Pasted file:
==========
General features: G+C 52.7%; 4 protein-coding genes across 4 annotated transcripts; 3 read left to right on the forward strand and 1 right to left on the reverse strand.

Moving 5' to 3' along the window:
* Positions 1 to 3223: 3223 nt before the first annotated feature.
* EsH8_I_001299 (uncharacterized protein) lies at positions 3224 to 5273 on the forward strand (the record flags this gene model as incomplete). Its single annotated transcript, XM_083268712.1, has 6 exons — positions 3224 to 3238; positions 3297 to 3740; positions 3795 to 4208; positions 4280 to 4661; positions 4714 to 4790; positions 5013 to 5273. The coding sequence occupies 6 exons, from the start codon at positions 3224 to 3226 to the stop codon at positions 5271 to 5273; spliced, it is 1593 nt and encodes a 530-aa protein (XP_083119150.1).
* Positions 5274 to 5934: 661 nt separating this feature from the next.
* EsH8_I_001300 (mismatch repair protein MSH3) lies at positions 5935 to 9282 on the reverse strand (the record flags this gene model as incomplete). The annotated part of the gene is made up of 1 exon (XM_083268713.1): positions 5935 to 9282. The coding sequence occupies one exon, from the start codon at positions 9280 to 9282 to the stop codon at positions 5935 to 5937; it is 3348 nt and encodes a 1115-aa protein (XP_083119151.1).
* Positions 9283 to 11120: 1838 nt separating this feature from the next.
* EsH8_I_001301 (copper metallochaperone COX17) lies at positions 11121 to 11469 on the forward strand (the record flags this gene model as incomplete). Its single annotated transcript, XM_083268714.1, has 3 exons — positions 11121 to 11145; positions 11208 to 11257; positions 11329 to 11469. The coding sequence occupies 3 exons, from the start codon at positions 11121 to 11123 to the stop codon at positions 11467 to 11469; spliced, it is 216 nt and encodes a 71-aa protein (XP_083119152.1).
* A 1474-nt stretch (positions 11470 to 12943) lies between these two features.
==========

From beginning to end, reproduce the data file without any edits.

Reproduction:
General features: G+C 52.7%; 4 protein-coding genes across 4 annotated transcripts; 3 read left to right on the forward strand and 1 right to left on the reverse strand.

Moving 5' to 3' along the window:
* Positions 1 to 3223: 3223 nt before the first annotated feature.
* EsH8_I_001299 (uncharacterized protein) lies at positions 3224 to 5273 on the forward strand (the record flags this gene model as incomplete). Its single annotated transcript, XM_083268712.1, has 6 exons — positions 3224 to 3238; positions 3297 to 3740; positions 3795 to 4208; positions 4280 to 4661; positions 4714 to 4790; positions 5013 to 5273. The coding sequence occupies 6 exons, from the start codon at positions 3224 to 3226 to the stop codon at positions 5271 to 5273; spliced, it is 1593 nt and encodes a 530-aa protein (XP_083119150.1).
* Positions 5274 to 5934: 661 nt separating this feature from the next.
* EsH8_I_001300 (mismatch repair protein MSH3) lies at positions 5935 to 9282 on the reverse strand (the record flags this gene model as incomplete). The annotated part of the gene is made up of 1 exon (XM_083268713.1): positions 5935 to 9282. The coding sequence occupies one exon, from the start codon at positions 9280 to 9282 to the stop codon at positions 5935 to 5937; it is 3348 nt and encodes a 1115-aa protein (XP_083119151.1).
* Positions 9283 to 11120: 1838 nt separating this feature from the next.
* EsH8_I_001301 (copper metallochaperone COX17) lies at positions 11121 to 11469 on the forward strand (the record flags this gene model as incomplete). Its single annotated transcript, XM_083268714.1, has 3 exons — positions 11121 to 11145; positions 11208 to 11257; positions 11329 to 11469. The coding sequence occupies 3 exons, from the start codon at positions 11121 to 11123 to the stop codon at positions 11467 to 11469; spliced, it is 216 nt and encodes a 71-aa protein (XP_083119152.1).
* A 1474-nt stretch (positions 11470 to 12943) lies between these two features.